Beatless in Seattle: Masturbation stops when relationship begins
I have been seeing a girl now for almost eight months, and we have been sexually active for a good while. At a point in our sexual relationship, I came to a conclusion (no pun intended); I was going to stop masturbating. It just seemed silly, what with a girlfriend that was so much more satisfying than self-gratification. This has been going on for about two months, and I haven't felt "the need" for almost as long. I feel very satisfied with my sex life with my girlfriend, and I don't have that post-orgasmic sort-of shame that came with most masturbation for me. It's not much of a question after all that, I guess. I'd just like your thoughts, and maybe just pose it as a possibility for all the guys out there reading this page while they're waiting for the smut to load. And also, thanks for providing your page as a resource.
Beatless In Seattle
Dear Beatless In Seattle,
It's great that you're in a relationship in which you're sexually satisfied! Your thoughts (thanks for sharing) touch on a couple of different ideas. As you noted, masturbation isn't mandatory — you may choose not to "beat off" while with your current girlfriend or with future partners. However, choosing to do so isn’t "silly" or dirty. Masturbating and being in a loving relationship aren’t mutually exclusive, and many people in relationships use masturbation, alone or with a partner, as a healthy release of sexual energy — just as they did when they were single.
Solo sex isn't a shameful betrayal of a partner and isn't reserved for one gender. Rather, like penetrative sex, masturbation is a healthy and, for many, an enjoyable activity that stands separately from other activities. Masturbation can have lots of positives outside of sexual gratification such as:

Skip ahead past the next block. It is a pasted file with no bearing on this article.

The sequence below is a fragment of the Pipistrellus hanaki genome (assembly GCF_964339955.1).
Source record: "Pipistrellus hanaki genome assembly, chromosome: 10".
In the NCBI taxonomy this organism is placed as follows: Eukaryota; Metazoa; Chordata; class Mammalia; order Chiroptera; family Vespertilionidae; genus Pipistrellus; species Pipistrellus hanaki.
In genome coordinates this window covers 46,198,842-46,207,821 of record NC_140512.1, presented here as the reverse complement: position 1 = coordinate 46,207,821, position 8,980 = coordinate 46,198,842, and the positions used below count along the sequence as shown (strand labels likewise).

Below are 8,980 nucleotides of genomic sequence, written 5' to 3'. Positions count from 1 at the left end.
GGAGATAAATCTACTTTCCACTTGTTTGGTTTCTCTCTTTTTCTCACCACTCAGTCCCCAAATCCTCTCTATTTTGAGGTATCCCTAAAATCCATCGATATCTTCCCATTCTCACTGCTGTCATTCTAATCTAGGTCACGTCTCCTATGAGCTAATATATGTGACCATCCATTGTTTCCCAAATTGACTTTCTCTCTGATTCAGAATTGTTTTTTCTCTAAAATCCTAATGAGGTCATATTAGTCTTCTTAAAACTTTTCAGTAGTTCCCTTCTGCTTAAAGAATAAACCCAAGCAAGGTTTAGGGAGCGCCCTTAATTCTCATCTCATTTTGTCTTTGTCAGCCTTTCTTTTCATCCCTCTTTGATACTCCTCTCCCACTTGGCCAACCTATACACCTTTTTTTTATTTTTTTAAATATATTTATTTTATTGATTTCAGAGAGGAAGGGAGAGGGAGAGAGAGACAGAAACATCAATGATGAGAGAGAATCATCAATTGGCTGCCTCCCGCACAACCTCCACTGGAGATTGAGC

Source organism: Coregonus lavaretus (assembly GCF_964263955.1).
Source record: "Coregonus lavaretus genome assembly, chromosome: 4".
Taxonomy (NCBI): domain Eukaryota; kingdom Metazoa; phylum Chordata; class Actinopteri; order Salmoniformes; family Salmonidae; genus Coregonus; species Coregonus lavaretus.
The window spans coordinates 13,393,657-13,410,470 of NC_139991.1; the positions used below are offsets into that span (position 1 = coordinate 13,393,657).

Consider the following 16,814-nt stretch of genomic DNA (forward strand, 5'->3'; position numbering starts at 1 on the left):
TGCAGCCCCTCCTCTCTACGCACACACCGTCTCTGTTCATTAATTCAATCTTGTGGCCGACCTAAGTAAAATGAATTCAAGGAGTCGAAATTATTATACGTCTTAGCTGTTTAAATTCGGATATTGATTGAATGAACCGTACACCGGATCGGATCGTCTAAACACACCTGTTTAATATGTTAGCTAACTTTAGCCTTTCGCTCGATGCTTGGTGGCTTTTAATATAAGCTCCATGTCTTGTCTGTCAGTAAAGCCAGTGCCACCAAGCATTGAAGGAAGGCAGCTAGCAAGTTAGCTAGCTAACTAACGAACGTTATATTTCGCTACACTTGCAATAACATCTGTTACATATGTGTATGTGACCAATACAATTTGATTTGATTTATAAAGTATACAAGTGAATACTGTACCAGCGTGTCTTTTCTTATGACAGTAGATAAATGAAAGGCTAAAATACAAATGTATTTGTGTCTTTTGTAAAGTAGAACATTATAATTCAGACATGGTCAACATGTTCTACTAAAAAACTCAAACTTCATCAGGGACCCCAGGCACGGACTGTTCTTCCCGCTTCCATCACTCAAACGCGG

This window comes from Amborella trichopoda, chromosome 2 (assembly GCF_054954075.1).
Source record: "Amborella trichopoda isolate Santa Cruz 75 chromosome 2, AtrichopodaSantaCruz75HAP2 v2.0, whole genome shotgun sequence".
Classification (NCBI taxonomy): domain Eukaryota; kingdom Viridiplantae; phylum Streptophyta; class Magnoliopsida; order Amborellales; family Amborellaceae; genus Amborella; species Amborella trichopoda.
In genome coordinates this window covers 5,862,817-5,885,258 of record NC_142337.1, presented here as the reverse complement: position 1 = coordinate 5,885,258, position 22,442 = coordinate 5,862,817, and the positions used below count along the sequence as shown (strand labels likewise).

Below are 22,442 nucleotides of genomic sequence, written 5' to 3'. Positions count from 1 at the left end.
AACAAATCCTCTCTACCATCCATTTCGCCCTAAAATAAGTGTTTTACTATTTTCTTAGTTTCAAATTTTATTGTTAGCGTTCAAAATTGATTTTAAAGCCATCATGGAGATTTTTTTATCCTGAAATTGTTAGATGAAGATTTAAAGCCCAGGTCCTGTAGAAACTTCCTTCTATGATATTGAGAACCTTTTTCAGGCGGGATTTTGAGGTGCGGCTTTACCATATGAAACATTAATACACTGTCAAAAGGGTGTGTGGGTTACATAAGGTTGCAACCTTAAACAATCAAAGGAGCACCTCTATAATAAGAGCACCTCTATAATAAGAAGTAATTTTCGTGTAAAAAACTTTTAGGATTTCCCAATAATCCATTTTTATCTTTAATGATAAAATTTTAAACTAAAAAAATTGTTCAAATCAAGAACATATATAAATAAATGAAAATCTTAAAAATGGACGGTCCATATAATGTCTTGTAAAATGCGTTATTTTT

- Releasing sexual tension
- Reducing stress
- Assisting with better sleep
- Improving self-esteem and body image
- Relieving menstrual cramps and other muscle tension
- Helping you figure out what you like sexually
List adapted from Planned Parenthood.
Of course, if masturbation replaces sex between partners without mutual consent, or if its popularity with one partner leaves the other sexually dissatisfied, partners may need to talk about what would constitute a sexually satisfying relationship. Guilt before, during, and after masturbation isn’t uncommon among "beaters" of all ages, and it may stem from moral, religious, or social doctrines that disapprove of it. Breathing a huge sigh of relief when you have a new partner because it replaces a need for self-pleasuring may be worth reflecting on further. After all, the frequency of sex with a partner may vary widely due to health conditions, changes in ability, stress, or even travel that separates partners. As such, you may want to consider asking yourself some questions that may help you better understand why you came to the conclusion that you did about self-gratification:
- What were you taught about masturbation? Who taught you about it?
- When did you first discover masturbation?
- How did you feel before, during, and after masturbating (e.g., guilt, excitement)?
- If applicable, how does your community (social, religious, etc.) regard masturbation?
Finally, you may want to consider discussing this with your girlfriend. Does she share the same beliefs about masturbation? What does she think about masturbation in a relationship? How would you (and your girlfriend) feel about including mutual masturbation during sex? Having this discussion is up to you, but you may find that discussing desires and new ways of giving pleasure may positively affect your sex life with your girlfriend.
Perhaps it would be helpful to learn more about masturbation and other ways of achieving sexual pleasure. You may want to check out some Q&As in the Masturbation category of the Go Ask Alice! Sexual and Reproductive Health archives to learn more about it.
Partnered sex may rock your world, but this doesn't mean that beating off needs to be out of bounds.
Originally published Jun 26, 1998
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